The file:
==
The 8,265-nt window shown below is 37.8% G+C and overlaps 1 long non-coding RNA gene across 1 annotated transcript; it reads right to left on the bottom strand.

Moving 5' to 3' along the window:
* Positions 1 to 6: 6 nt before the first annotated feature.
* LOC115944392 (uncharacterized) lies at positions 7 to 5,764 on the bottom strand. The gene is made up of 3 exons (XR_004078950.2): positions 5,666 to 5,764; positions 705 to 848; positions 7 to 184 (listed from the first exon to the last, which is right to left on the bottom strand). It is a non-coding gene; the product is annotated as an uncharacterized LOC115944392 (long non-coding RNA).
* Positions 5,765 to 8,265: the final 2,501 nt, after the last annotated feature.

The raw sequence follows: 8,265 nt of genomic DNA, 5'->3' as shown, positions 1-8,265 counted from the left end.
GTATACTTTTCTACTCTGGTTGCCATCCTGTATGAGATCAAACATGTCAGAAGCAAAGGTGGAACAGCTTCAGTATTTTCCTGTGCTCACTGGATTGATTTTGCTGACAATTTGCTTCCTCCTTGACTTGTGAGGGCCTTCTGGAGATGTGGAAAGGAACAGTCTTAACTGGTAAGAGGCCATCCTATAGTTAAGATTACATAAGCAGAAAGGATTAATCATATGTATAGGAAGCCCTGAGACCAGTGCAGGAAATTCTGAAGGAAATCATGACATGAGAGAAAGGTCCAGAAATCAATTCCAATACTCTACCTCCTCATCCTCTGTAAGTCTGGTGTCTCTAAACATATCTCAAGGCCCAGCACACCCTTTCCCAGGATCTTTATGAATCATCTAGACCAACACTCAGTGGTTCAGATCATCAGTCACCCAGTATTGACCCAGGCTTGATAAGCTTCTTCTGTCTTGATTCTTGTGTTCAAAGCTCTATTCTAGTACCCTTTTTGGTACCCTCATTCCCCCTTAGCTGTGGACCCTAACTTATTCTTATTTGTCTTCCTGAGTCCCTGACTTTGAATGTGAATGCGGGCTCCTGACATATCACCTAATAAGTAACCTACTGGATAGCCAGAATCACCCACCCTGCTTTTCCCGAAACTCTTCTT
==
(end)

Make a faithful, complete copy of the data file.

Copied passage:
The 8,265-nt window shown below is 37.8% G+C and overlaps 1 long non-coding RNA gene across 1 annotated transcript; it reads right to left on the bottom strand.

Moving 5' to 3' along the window:
* Positions 1 to 6: 6 nt before the first annotated feature.
* LOC115944392 (uncharacterized) lies at positions 7 to 5,764 on the bottom strand. The gene is made up of 3 exons (XR_004078950.2): positions 5,666 to 5,764; positions 705 to 848; positions 7 to 184 (listed from the first exon to the last, which is right to left on the bottom strand). It is a non-coding gene; the product is annotated as an uncharacterized LOC115944392 (long non-coding RNA).
* Positions 5,765 to 8,265: the final 2,501 nt, after the last annotated feature.

The raw sequence follows: 8,265 nt of genomic DNA, 5'->3' as shown, positions 1-8,265 counted from the left end.
GTATACTTTTCTACTCTGGTTGCCATCCTGTATGAGATCAAACATGTCAGAAGCAAAGGTGGAACAGCTTCAGTATTTTCCTGTGCTCACTGGATTGATTTTGCTGACAATTTGCTTCCTCCTTGACTTGTGAGGGCCTTCTGGAGATGTGGAAAGGAACAGTCTTAACTGGTAAGAGGCCATCCTATAGTTAAGATTACATAAGCAGAAAGGATTAATCATATGTATAGGAAGCCCTGAGACCAGTGCAGGAAATTCTGAAGGAAATCATGACATGAGAGAAAGGTCCAGAAATCAATTCCAATACTCTACCTCCTCATCCTCTGTAAGTCTGGTGTCTCTAAACATATCTCAAGGCCCAGCACACCCTTTCCCAGGATCTTTATGAATCATCTAGACCAACACTCAGTGGTTCAGATCATCAGTCACCCAGTATTGACCCAGGCTTGATAAGCTTCTTCTGTCTTGATTCTTGTGTTCAAAGCTCTATTCTAGTACCCTTTTTGGTACCCTCATTCCCCCTTAGCTGTGGACCCTAACTTATTCTTATTTGTCTTCCTGAGTCCCTGACTTTGAATGTGAATGCGGGCTCCTGACATATCACCTAATAAGTAACCTACTGGATAGCCAGAATCACCCACCCTGCTTTTCCCGAAACTCTTCTT